Knightscope has built Autonomous Security Robots (ASRs) that they provide under an “as a service” business model. Depending on the ASR model and/or selected offering package, Knightscope recognizes recurring monthly revenues ranging between $3,300 and $8,150 per ASR. They received their first paid order in June 2015, and here’s what revenues look like since then.
Revenues grew quickly for the first three years, then stalled over the following three years. Knightscope is a long way off from realizing the $10 million per year in revenues that would then put them on our radar as a company with meaningful traction. If you’re going to disrupt the security industry, you need to do show you’re doing that by capturing market share which is represented by revenue growth.
Three of Knightscope’s clients make up more than 50% of their revenues, so the remaining 31 clients must be spending a lot less. That’s according to the following statement:
As of June 30, 2020, we had 23 clients and 52 machines-in-network. As of June 30, 2021, our client base grew to 34 clients, and we had 51 machines-in-networkCredit: Knightscope SEC Filing document
So, the number of clients increased by 11, yet the number of deployed machines fell by one. In the software-as-a–service (SaaS) world we refer to this as “net retention,” and it refers to the ability for clients to pay more as time goes on, not less. We want the number of deployed machines increasing always. If it’s not, that’s not a good sign. Yes, we know, The Rona caused “some existing clients to place their contracts on hold until their businesses could safely reopen.” We’d like to see contracts that are a bit more durable than that.
The math seems to add up. If we assume an average of $5,725 per month, per machine, that gives us $3,503,700 per year in run rate (12 * 51 * $5,72). We can use these numbers to estimate that Knightscope will need about 146 robots deployed before they realize meaningful revenues which we define as $10 million per annum or more.
For the 28,000 investors who have funded the company so far, let’s talk about the most important four letters that you need to be aware of right now – KSCP.
The Knightscope Stock Symbol: KSCP
We’re always amazed by how little due diligence people do when investing in companies that solicit crowdfunding dollars on Facebook. Of the top-five searches relating to Knightscope stock, two are looking for what ticker or symbol Knightscope trades under.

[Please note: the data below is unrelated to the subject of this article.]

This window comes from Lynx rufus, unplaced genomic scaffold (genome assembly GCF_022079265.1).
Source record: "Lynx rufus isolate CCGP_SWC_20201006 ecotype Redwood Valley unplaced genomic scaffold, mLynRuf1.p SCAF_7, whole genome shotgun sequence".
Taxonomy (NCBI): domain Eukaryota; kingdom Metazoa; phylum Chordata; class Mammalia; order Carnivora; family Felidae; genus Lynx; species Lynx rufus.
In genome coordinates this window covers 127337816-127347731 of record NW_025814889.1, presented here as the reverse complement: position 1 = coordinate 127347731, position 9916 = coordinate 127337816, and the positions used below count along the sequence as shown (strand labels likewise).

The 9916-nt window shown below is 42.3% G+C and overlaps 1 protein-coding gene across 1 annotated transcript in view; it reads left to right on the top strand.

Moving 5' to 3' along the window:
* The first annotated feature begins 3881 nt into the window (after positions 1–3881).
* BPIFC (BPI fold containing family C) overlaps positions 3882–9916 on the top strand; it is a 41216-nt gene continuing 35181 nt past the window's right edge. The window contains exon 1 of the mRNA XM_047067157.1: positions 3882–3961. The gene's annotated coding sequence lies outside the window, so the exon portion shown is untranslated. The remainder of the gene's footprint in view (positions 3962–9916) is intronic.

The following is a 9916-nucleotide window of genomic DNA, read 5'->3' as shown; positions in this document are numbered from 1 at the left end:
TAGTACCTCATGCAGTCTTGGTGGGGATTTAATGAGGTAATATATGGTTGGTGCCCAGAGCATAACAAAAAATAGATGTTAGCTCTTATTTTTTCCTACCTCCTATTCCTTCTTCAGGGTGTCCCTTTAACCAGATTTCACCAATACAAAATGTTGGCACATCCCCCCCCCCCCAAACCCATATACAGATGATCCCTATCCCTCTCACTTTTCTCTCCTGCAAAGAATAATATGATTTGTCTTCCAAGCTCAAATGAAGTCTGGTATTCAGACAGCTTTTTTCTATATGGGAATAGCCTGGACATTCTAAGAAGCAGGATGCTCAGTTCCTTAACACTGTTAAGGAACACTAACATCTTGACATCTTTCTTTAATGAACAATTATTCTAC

Knightscope doesn’t currently trade on any stock exchange, so it’s equally pointless to search for “Knightscope stock price.” Then there’s the classic search for “Knightscope stock review,” as if the people thinking about purchasing the stock are shopping for a new rain jacket. The old “what is my Knightscope stock worth” question is easy enough to answer – nothing – unless the stock starts trading on an exchange. That’s why it’s critically important for the Knightscope IPO to happen, something that they’ve been working on for several years now. The below article from IPO Edge dated July 2019 seems like deja vu.
Some might argue that the “Main Street first, Wall Street second” mantra is less about altruism, and more about not being able to convince institutional investors that this is a worthwhile investment. For retail investors, these details are irrelevant. Shares of any company are only worth what someone else is willing to pay. If there’s no buyer for your shares, they’re worth nothing.
As for valuation, that’s off the charts as you’d expect from a company with a $447 million market cap and 2020 revenues of around $3.3 million. Here’s our simple valuation ratio using the market cap at their last crowdfunding raise:
- Market capitalization / annualized revenues
$447 million / (1.78 * 2) = 125
To put that number in perspective, we wouldn’t touch a company with a simple valuation ratio over 40. For that to happen, the market cap would need to be around $142.4 million which equates to about $3.18 per share. Even then, we don’t invest in companies unless they have meaningful revenues (defined as $10 million per annum). And all that is trumped by the fact that shares are illiquid. Although we applaud the unprecedented situational awareness on offer from Knightscope robots, it’s a no from where we’re sitting. We wish the company the best of luck in helping America deal with her looting problems.
Illiquid investments are the bane of equity crowdfunding. Until the ticker symbol KSCP goes live on Nasdaq, shares of Knightscope are worth nothing. There is no shortage of exciting investment opportunities out there, and retail investors aren’t spoiled for choice. If you’re an existing investor in Knightscope, you better hope this IPO happens so you have some liquidity.
If you’re someone sitting on the sidelines and thinking about investing in Knightscope because you saw an ad on Facebook, just know what you’re getting into and do your own due diligence. And if you have any questions, just pop on over to their website. The Chairman and CEO of the company is happy to answer your questions.